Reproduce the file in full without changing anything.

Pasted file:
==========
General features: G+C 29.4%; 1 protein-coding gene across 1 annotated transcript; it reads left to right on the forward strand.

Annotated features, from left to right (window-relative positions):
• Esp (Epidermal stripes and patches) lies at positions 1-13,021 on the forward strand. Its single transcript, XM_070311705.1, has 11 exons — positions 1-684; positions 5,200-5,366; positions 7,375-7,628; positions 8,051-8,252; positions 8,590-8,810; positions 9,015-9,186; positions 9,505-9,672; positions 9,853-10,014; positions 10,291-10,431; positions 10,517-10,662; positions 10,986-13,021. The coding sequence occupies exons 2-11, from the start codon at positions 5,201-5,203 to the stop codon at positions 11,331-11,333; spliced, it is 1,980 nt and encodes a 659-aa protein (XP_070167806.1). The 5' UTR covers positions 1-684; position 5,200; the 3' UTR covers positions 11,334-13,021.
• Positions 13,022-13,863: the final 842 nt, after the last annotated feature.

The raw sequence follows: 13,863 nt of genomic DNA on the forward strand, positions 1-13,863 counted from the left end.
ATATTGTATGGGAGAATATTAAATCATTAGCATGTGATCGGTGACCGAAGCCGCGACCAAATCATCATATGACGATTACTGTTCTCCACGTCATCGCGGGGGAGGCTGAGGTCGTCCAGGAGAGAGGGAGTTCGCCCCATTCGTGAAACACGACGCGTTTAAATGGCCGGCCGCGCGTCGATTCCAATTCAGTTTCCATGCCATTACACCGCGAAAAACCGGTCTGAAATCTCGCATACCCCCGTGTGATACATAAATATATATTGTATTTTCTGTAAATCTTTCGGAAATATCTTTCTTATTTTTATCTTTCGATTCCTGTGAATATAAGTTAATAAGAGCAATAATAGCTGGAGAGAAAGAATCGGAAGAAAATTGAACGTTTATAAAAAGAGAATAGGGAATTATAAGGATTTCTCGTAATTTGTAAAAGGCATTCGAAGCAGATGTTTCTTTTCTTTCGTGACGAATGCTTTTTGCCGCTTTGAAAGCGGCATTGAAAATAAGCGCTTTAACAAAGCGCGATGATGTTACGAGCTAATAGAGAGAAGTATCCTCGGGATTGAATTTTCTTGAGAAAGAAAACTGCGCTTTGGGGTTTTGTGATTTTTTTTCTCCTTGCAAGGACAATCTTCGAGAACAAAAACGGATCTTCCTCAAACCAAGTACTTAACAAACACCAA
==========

General features: G+C 29.4%; 1 protein-coding gene across 1 annotated transcript; it reads left to right on the forward strand.

Annotated features, from left to right (window-relative positions):
• Esp (Epidermal stripes and patches) lies at positions 1-13,021 on the forward strand. Its single transcript, XM_070311705.1, has 11 exons — positions 1-684; positions 5,200-5,366; positions 7,375-7,628; positions 8,051-8,252; positions 8,590-8,810; positions 9,015-9,186; positions 9,505-9,672; positions 9,853-10,014; positions 10,291-10,431; positions 10,517-10,662; positions 10,986-13,021. The coding sequence occupies exons 2-11, from the start codon at positions 5,201-5,203 to the stop codon at positions 11,331-11,333; spliced, it is 1,980 nt and encodes a 659-aa protein (XP_070167806.1). The 5' UTR covers positions 1-684; position 5,200; the 3' UTR covers positions 11,334-13,021.
• Positions 13,022-13,863: the final 842 nt, after the last annotated feature.

The raw sequence follows: 13,863 nt of genomic DNA on the forward strand, positions 1-13,863 counted from the left end.
ATATTGTATGGGAGAATATTAAATCATTAGCATGTGATCGGTGACCGAAGCCGCGACCAAATCATCATATGACGATTACTGTTCTCCACGTCATCGCGGGGGAGGCTGAGGTCGTCCAGGAGAGAGGGAGTTCGCCCCATTCGTGAAACACGACGCGTTTAAATGGCCGGCCGCGCGTCGATTCCAATTCAGTTTCCATGCCATTACACCGCGAAAAACCGGTCTGAAATCTCGCATACCCCCGTGTGATACATAAATATATATTGTATTTTCTGTAAATCTTTCGGAAATATCTTTCTTATTTTTATCTTTCGATTCCTGTGAATATAAGTTAATAAGAGCAATAATAGCTGGAGAGAAAGAATCGGAAGAAAATTGAACGTTTATAAAAAGAGAATAGGGAATTATAAGGATTTCTCGTAATTTGTAAAAGGCATTCGAAGCAGATGTTTCTTTTCTTTCGTGACGAATGCTTTTTGCCGCTTTGAAAGCGGCATTGAAAATAAGCGCTTTAACAAAGCGCGATGATGTTACGAGCTAATAGAGAGAAGTATCCTCGGGATTGAATTTTCTTGAGAAAGAAAACTGCGCTTTGGGGTTTTGTGATTTTTTTTCTCCTTGCAAGGACAATCTTCGAGAACAAAAACGGATCTTCCTCAAACCAAGTACTTAACAAACACCAA